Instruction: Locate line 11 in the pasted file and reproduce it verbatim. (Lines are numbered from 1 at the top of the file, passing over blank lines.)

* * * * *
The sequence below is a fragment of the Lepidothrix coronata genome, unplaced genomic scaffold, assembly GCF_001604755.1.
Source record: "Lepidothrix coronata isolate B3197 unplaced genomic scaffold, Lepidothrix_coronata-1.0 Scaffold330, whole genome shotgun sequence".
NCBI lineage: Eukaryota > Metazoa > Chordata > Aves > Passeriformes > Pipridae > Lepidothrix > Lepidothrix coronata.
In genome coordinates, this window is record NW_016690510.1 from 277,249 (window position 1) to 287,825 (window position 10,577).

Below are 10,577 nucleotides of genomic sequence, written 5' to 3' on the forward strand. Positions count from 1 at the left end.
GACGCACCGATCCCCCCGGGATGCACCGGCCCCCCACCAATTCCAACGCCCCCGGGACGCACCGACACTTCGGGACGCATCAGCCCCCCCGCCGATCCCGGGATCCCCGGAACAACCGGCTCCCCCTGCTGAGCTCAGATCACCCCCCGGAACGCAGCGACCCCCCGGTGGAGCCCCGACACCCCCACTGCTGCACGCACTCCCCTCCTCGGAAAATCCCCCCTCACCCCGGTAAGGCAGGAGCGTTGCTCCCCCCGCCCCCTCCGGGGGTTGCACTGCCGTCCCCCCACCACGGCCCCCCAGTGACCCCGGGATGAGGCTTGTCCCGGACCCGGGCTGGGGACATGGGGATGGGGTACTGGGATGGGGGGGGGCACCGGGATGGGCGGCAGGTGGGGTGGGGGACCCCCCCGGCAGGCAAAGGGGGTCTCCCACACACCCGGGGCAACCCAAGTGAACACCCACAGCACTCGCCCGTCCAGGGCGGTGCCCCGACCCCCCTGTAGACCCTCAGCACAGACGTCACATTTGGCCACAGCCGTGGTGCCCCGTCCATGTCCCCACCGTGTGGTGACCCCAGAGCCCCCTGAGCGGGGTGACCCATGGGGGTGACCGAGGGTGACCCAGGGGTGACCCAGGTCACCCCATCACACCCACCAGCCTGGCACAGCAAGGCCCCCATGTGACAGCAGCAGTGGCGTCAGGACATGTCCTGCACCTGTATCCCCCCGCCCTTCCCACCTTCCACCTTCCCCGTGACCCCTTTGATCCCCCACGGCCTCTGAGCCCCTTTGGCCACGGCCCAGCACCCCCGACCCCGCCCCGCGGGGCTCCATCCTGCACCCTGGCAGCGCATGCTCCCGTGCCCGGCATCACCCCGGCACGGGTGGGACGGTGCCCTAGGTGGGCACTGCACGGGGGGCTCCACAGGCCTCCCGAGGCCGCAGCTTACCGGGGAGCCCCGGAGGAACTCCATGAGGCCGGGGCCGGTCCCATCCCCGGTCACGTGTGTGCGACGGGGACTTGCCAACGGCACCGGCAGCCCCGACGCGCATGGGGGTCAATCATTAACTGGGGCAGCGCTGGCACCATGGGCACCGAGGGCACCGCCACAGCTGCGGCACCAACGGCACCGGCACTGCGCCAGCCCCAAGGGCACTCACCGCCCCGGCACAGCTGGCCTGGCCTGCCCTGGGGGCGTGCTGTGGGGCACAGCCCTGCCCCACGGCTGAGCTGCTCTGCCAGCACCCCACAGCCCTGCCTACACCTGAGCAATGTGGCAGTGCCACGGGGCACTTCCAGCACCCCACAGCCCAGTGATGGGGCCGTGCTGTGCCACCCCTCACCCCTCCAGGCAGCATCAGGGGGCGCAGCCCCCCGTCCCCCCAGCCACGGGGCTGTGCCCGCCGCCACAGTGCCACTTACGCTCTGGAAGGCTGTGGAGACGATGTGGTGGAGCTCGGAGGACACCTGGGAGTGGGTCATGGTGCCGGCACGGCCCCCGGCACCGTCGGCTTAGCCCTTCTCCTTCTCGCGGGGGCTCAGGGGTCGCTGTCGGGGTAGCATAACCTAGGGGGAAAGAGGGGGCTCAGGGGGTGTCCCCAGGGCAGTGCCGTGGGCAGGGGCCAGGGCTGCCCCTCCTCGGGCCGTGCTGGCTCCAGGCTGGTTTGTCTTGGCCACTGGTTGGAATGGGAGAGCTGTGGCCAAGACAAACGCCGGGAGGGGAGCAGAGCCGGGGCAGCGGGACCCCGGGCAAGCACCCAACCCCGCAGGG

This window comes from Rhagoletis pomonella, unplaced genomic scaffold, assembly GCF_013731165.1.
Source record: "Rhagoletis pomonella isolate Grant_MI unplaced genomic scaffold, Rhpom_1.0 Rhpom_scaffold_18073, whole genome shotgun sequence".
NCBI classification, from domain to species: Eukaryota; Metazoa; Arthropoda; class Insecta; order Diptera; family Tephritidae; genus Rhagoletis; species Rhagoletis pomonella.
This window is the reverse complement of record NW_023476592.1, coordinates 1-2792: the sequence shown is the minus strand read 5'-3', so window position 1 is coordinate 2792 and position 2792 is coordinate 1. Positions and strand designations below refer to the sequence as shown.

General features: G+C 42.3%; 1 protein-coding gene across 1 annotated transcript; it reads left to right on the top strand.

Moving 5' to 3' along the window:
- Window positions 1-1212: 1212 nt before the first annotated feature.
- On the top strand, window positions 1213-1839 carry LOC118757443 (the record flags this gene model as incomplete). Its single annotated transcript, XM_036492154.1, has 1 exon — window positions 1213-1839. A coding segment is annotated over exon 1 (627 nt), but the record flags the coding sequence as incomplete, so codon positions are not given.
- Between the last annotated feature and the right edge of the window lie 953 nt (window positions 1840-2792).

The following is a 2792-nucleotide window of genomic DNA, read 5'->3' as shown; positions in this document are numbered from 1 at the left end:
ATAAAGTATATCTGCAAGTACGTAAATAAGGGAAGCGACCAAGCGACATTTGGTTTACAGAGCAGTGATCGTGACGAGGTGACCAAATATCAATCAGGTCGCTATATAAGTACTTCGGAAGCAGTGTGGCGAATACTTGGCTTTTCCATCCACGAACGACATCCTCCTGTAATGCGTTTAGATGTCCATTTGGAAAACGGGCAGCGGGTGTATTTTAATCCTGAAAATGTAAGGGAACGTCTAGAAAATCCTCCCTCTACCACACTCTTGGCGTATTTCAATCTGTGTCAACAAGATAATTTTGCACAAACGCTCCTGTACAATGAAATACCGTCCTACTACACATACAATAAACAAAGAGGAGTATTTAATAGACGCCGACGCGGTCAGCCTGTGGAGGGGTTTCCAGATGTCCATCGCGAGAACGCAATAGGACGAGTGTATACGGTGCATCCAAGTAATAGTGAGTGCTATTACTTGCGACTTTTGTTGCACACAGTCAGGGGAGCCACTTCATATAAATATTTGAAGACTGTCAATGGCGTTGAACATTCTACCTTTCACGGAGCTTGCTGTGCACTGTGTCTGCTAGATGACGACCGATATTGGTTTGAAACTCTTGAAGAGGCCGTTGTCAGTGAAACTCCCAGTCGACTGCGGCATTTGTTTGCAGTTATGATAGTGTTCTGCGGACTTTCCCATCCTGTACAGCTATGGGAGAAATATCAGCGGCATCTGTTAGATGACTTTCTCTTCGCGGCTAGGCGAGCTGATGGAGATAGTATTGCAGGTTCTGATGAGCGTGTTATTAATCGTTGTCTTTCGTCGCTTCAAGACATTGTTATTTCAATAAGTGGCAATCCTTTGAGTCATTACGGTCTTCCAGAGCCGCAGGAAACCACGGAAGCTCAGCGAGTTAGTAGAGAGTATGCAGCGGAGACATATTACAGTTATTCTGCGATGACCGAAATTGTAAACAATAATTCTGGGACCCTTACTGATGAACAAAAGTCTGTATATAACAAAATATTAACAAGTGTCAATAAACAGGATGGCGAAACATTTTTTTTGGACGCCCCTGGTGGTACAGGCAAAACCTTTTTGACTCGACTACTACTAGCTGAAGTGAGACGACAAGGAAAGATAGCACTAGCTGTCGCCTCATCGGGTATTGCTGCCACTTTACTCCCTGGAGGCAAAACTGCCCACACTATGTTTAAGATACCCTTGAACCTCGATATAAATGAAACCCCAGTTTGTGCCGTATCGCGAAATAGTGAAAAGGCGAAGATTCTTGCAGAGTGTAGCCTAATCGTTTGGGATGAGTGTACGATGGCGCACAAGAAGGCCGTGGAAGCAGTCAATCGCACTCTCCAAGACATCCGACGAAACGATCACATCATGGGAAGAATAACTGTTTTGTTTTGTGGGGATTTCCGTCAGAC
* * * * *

General features: G+C 42.3%; 1 protein-coding gene across 1 annotated transcript; it reads left to right on the top strand.